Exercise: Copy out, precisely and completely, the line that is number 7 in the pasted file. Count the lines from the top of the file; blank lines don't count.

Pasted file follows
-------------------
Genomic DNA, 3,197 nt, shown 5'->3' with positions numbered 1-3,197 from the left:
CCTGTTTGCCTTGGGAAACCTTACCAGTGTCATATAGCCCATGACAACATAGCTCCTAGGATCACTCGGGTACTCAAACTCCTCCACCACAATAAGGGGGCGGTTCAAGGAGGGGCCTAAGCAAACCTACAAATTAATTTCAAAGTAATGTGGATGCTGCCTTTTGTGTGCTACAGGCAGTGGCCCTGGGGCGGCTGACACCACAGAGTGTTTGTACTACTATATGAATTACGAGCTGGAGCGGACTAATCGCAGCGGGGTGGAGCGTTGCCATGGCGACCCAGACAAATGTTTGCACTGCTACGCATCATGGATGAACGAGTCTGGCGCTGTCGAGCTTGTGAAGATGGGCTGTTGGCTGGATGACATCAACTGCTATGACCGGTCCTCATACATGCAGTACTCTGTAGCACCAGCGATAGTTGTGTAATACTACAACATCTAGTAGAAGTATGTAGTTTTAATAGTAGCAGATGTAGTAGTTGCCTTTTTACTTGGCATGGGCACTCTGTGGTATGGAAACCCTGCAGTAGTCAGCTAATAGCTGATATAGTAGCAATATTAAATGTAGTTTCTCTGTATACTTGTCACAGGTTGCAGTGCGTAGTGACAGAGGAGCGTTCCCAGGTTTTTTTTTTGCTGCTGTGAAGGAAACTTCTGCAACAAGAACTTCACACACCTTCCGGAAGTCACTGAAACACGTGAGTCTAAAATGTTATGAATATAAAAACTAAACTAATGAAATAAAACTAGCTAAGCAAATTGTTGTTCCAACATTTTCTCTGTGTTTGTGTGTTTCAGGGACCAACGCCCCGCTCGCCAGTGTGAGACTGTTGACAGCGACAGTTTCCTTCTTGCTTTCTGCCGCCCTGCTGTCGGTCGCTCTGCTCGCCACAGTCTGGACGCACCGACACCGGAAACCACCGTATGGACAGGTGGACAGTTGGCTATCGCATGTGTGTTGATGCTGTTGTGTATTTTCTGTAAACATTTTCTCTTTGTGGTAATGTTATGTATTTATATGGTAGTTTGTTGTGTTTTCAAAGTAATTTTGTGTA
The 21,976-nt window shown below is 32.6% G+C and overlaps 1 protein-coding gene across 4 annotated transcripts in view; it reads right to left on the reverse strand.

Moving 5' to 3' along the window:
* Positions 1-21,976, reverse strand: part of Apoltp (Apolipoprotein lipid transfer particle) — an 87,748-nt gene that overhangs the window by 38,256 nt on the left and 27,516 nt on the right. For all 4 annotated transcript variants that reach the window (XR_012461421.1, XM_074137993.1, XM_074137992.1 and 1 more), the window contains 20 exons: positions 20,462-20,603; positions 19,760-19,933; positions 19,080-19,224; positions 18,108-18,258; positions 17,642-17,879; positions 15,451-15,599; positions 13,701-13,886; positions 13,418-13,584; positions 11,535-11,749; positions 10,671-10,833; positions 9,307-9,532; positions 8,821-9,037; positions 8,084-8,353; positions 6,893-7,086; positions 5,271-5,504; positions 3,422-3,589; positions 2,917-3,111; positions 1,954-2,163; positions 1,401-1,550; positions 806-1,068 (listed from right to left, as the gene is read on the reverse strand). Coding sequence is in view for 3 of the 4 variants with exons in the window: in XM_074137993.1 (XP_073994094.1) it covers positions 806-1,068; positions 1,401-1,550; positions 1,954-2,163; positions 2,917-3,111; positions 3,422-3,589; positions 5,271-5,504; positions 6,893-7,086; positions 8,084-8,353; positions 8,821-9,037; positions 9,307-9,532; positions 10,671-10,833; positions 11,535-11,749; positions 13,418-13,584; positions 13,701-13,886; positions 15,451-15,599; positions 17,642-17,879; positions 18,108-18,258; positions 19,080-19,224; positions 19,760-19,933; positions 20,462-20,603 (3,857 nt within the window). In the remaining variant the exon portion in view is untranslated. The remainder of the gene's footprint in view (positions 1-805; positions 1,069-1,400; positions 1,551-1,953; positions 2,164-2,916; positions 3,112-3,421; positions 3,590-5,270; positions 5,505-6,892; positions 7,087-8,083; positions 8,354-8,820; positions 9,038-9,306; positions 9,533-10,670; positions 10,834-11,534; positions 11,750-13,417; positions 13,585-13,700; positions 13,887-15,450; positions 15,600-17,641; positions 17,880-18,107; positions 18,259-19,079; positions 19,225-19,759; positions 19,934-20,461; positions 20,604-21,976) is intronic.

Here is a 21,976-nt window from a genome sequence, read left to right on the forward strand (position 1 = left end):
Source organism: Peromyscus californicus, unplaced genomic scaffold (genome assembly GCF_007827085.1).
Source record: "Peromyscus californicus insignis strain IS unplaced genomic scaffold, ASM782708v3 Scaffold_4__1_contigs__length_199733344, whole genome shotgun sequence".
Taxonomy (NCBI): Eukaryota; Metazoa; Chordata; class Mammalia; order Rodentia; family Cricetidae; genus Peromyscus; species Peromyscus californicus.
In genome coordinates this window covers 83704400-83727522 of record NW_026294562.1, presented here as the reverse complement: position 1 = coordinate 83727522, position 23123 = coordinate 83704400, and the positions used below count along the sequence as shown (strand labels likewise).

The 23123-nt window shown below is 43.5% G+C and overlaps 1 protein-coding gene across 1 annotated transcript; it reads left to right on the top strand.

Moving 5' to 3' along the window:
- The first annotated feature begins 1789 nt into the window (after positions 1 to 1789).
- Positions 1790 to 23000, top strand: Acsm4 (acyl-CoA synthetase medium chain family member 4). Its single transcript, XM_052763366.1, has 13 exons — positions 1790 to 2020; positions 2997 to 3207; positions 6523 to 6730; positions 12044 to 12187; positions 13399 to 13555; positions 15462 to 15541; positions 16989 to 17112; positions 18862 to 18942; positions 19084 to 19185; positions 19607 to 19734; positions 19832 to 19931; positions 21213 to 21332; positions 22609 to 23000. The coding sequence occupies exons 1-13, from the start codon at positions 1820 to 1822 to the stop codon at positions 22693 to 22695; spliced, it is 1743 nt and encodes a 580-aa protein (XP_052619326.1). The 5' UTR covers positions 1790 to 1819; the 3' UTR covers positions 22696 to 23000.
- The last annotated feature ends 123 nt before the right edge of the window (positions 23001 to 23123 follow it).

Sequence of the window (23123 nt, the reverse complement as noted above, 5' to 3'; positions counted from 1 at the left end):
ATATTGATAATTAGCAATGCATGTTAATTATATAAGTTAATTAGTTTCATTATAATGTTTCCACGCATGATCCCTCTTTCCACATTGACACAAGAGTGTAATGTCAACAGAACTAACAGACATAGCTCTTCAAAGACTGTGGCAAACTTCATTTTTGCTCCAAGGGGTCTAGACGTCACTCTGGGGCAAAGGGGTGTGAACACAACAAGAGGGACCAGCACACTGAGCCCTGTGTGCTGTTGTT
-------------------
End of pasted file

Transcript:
Source organism: Peromyscus californicus, unplaced genomic scaffold (genome assembly GCF_007827085.1).